German mathematician Peter Gustav Lejeune Dirichlet is remembered for his invaluable contribution to number theory. He pioneered the concept of a function, expressed through the equation y = f (x). Though his parents wanted him to become a merchant, his mastery of math made them change their minds.
Johann Heinrich Lambert was a Swiss polymath whose contributions to the fields of physics, mathematics, map projections, astronomy, and philosophy are considered important by many scholars. He is credited with introducing hyperbolic functions into trigonometry. He is also credited with inventing a hygrometer, which is used to measure the quantity of water vapor in soil and air.
German mathematician Richard Dedekind is best remembered for his ideas on the real number and infinity. Initially interested in subjects such as physics and chemistry, he later deviated to math. He taught at various institutes and was awarded honorary doctorates from universities of Zurich, Oslo, and Braunschweig.
Felix Christian Klein was a German mathematician and educator remembered for his work on complex analysis, group theory, and non-Euclidean geometry. He is also popular for his work on the relationship between group theory and geometry. He is credited with teaching advanced courses to students like Gregorio Ricci-Curbastro, who went on to become a renowned mathematician in his own right.
Nicholas of Cusa was a German mathematician, astronomer, jurist, theologian, and philosopher. One of the first supporters of Renaissance humanism in Germany, Nicholas of Cusa made significant political and spiritual contributions in European history. He is remembered for his efforts to reform the universal and Roman Church.
Rudolf Clausius was a German mathematician and physicist. He is credited with formulating the second law of thermodynamics; he is widely regarded as one of the principal founders of the science of thermodynamics. He taught physics at the Artillery and Engineering School in Berlin.
August Ferdinand Möbius was a German theoretical astronomer and mathematician. He is best remembered for his discovery of the Möbius strip, the simplest non-orientable surface. He is also remembered for introducing the Barycentric coordinate system. Several mathematical concepts like the Möbius transformations and the Möbius plane are named in his honor.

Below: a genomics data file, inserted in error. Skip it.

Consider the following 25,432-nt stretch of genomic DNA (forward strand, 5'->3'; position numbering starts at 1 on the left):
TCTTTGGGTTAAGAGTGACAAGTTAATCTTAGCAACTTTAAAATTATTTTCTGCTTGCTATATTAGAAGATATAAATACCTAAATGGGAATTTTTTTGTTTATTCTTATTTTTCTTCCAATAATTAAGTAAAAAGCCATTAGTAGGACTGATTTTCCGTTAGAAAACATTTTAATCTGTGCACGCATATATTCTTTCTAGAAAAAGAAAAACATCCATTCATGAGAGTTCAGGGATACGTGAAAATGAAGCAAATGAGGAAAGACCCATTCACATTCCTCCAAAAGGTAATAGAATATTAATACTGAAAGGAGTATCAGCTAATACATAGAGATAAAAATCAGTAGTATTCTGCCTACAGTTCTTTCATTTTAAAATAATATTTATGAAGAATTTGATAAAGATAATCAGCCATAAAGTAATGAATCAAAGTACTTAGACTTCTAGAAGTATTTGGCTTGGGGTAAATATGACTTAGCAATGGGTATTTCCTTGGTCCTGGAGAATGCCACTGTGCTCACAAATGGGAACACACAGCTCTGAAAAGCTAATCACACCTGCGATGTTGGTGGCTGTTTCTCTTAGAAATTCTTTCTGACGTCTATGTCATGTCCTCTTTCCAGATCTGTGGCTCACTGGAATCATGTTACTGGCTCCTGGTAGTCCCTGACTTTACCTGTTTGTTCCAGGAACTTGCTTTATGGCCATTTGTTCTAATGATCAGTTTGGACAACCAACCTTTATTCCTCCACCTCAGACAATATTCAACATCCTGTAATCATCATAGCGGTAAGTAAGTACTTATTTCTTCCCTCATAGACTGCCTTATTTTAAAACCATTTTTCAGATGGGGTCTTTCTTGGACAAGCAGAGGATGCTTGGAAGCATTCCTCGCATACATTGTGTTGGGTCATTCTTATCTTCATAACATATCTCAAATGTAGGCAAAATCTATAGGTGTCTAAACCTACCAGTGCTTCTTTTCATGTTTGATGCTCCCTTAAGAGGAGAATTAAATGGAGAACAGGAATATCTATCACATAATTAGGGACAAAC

Friedrich Bessel was a German mathematician, astronomer, geodesist, and physicist. He was the first astronomer to use the method of parallax in order to determine the distance of a star from the sun. Bessel was a much-respected figure during his time. He was honored with the Gold Medal of the Royal Astronomical Society.
Regiomontanus was an astrologer, astronomer, and mathematician of the German Renaissance. The development of Copernican heliocentrism was possible because of Regiomontanus' significant contributions to the field of astronomy. Regiomontanus is also credited with designing his own astrological house system which went on to become one of the most famous systems in Europe.
Christopher Clavius was a Jesuit German astronomer and mathematician. Clavius was one of the members of the Vatican commission that gave a green signal to Aloysius Lilius' calendar which came to be known as the Gregorian calendar. He was one of Europe's most respected astronomers; his books were used for over 50 years for astronomical education in and around Europe.
43 Ernst Kummer
48 Carl Neumann
Petrus Apianus was a German humanist whose published works pertaining to geography and astronomy are considered one of the most important works of his time. His works, such as Cosmographicus liber (1524) and Astronomicum Caesareum (1540), which were translated into several languages were being published even after his death.